Suzuki’s Return to MotoGP sparks review of CRT machines

MotoGP has a reputation for being one of the most entertaining and competitive forms of motor-racing on the planet. Since its graduation from the outdated 500cc class to firstly 800cc and then 1000cc machines, MotoGP has had its ups and downs.

With the establishment of high-calibre works machines from Honda, Yamaha and Ducati from the beginning, and a rules system that keeps the bikes fast and competitive, it came as a surprise to many when, in 2012, the sport introduced a sub-class into the mix. The ‘CRT’ class as it has come to be known, was an initiative to help encourage new teams into the sport, a decision deemed necessary after years of domination from the big three manufacturers in the championship had left smaller teams under financial pressure. CRT was originally brought in to create a more competitive lower half of the sport. The reality is that it has not changed much despite the immensely impressive performances of Aleix Espargaró in the 2013 season who consistently finished in the top 10 ahead of factory bikes.

However, with the 2014 season nearly over and the 2015 season looming, the announcement that Suzuki would be returning to the sport after a 4 year hiatus, came as a welcome change to some, but a possible setback for others. With the current MotoGP roster looking impressively balanced, the addition of what will be considered a ‘Factory’ class bike (but with all the benefits of CRT class such as more engines and a lack of a design freeze due to its direct entry into the Factory class) could upset the system. With 12 Factory bikes and 12 CRT bikes in the 2014 season, the addition of two more Factory bikes raises the question of whether or not CRT is still a viable part of the sport.

The addition of Suzuki to this mix adds an intriguing factor to the situation. The team is not one without history, contributing bikes to 6 rider’s championships including the legendary Barry Sheene’s in the ’76 and ’77, the popular Kevin Schwantz’s only championship in ’93 and the younger member of the only father-son duo to both win in motorbike racing’s Premier class in Kenny Roberts Jr. in 2000. Add into this the rain-defeating abilities of Australian Chris Vermeulen in the late 2000s; Suzuki is a name that belongs in motorbike racing.

But, in a similar way to Honda in Formula One, their performances both as a team and as a company have fluctuated wildly throughout their history. Having created one of the fastest machines on two wheels in the first few years of the millennia, their performance dropped away sharply, with the team barely competing for the lower step of the podium never mind wins towards the end of the decade. This loss of performance alongside the downturn in the global economic climate led to their ultimate withdrawal in 2011.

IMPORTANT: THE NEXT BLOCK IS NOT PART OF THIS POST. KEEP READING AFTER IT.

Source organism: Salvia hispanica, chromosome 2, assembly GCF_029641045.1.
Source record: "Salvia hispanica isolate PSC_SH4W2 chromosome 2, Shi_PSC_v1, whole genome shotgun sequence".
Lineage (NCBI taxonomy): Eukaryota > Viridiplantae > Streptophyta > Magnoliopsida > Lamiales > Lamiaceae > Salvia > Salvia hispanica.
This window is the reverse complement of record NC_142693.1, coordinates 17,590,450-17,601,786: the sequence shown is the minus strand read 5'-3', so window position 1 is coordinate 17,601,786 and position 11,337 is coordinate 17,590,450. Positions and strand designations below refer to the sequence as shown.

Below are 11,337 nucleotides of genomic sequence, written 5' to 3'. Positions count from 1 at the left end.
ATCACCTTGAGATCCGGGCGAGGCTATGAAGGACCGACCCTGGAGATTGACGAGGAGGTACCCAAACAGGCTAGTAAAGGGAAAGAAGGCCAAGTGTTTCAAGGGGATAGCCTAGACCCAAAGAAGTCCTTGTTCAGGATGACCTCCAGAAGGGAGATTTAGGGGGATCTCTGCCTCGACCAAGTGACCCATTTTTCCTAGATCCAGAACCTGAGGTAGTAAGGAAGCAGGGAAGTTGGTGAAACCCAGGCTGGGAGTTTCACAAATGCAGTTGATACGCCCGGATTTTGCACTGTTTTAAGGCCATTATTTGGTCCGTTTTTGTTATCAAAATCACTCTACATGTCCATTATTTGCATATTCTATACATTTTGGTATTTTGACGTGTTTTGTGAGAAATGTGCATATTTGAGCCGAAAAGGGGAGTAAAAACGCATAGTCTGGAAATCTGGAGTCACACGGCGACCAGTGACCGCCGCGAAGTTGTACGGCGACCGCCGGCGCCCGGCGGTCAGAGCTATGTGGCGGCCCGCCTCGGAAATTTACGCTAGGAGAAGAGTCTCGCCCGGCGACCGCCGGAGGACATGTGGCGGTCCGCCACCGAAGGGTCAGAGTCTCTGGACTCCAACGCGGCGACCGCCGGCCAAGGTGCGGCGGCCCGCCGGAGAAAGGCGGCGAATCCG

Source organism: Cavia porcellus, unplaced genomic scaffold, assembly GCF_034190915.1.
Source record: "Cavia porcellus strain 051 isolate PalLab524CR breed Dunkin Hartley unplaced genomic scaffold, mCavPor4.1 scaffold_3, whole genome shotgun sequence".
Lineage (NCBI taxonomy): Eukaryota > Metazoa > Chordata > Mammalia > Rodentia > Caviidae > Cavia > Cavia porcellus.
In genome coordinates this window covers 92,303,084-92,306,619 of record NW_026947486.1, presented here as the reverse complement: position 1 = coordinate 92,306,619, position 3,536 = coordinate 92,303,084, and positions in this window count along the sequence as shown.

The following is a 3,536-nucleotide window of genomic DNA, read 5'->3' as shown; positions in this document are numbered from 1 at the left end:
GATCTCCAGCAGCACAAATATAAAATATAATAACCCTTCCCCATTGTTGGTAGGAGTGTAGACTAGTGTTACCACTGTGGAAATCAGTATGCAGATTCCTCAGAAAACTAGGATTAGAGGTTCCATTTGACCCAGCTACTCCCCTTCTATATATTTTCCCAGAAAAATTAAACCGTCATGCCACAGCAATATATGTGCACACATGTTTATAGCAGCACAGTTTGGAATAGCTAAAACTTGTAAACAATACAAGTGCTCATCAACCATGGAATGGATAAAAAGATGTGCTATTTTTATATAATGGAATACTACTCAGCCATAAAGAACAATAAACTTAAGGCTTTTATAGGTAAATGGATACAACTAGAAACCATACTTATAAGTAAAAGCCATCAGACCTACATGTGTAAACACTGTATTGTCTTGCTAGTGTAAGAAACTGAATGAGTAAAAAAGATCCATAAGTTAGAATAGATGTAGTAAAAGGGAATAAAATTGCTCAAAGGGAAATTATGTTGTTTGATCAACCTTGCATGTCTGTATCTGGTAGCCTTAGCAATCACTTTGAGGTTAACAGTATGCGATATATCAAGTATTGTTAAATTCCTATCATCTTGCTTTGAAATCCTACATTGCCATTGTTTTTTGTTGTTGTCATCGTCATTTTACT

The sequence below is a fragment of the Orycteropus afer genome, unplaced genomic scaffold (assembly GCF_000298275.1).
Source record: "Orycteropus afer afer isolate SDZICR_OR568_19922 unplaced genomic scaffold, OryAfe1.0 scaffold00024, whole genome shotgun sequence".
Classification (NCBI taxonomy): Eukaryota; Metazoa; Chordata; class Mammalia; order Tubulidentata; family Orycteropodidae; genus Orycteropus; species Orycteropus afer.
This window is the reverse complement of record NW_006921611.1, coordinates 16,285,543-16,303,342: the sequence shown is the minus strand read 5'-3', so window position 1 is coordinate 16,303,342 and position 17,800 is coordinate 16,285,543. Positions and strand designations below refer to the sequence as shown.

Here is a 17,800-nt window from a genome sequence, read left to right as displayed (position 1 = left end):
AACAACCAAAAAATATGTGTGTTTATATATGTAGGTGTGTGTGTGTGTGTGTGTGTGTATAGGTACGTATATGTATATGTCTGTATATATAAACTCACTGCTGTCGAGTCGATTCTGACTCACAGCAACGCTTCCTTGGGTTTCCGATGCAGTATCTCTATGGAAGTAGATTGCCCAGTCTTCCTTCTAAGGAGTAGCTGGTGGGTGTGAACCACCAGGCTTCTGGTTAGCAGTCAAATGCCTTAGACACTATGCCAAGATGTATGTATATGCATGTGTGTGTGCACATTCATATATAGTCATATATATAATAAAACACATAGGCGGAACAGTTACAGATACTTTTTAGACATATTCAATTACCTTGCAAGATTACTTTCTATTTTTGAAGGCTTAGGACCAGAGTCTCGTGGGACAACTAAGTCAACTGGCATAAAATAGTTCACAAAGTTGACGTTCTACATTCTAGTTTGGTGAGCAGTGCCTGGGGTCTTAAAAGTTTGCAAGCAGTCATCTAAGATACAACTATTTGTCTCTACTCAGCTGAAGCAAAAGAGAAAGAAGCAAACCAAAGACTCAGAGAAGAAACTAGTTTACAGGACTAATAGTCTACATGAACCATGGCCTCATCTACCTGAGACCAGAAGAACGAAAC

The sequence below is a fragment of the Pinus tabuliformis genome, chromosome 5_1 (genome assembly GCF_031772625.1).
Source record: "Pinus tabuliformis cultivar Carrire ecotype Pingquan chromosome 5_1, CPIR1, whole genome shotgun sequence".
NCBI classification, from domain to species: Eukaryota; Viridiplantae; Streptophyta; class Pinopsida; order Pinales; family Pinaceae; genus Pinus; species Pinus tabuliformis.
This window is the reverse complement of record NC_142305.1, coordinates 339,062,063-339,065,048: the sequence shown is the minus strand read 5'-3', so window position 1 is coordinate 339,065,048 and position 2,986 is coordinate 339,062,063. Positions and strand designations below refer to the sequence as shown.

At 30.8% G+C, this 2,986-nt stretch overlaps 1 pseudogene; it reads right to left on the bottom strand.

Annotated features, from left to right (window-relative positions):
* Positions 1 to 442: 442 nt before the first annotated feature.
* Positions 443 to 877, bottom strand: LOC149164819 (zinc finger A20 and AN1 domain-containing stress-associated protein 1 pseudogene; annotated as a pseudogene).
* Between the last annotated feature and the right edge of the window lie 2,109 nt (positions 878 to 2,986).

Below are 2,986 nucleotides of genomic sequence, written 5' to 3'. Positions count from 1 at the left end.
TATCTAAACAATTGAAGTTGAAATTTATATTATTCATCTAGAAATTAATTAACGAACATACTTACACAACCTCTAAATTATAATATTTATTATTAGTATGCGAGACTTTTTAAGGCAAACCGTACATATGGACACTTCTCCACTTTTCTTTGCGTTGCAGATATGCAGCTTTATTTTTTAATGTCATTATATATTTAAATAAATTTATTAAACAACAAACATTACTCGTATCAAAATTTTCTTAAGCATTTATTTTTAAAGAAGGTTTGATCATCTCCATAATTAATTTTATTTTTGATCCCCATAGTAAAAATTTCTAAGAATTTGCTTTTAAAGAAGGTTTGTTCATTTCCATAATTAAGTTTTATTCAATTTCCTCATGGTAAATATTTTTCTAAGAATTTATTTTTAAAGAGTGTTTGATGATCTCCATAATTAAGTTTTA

A renaissance of sorts is under way however. Going with their history of hiring promising and fast young riders, their acquisitions of firstly Aleix Espargaró and secondly Maverick Viñales should, and almost certainly will, strike fear into the hearts and minds of the lesser factory teams. As already stated, 25 year old Espargaró was the best performing CRT rider in both 2012 and ’13, and has been consistently performing well on a Factory bike this year while riding for Forward Yamaha with his first ever premier class career podium coming at Aragon just last month. In his own words, he arrives at Suzuki “in the prime of my career”. Twin this with the exceptionally talented Viñales, champion of Moto3 last year and currently placed 3rd in Moto2 and Suzuki have themselves a line up with an huge amount of potential. Their return will not be without problems however, the bike is brand new and is their first since the jump up to 1000cc bikes, a veritable melting pot of possible issues.

The real test is for the sport itself. There is a distinct possibility of Suzuki ruining what has become a positive status quo in the CRT/Factory split. The addition of Suzuki not only adds more pressure to the top of the order, but will limit the possibilities for the CRT bikes of finishing higher up the order and in turn gaining sponsorship due to TV exposure. Perhaps for the first half of next season Suzuki will be a name to shoot at after the recent all-encompassing domination of Yamaha and Honda, and in the best possible circumstances their re-introduction will revitalise what was becoming a thoroughly uncompetitive sport. The worry is that it will do the opposite and will continue to affirm the top teams’ right to be there, and render the CRT class close to pointless.

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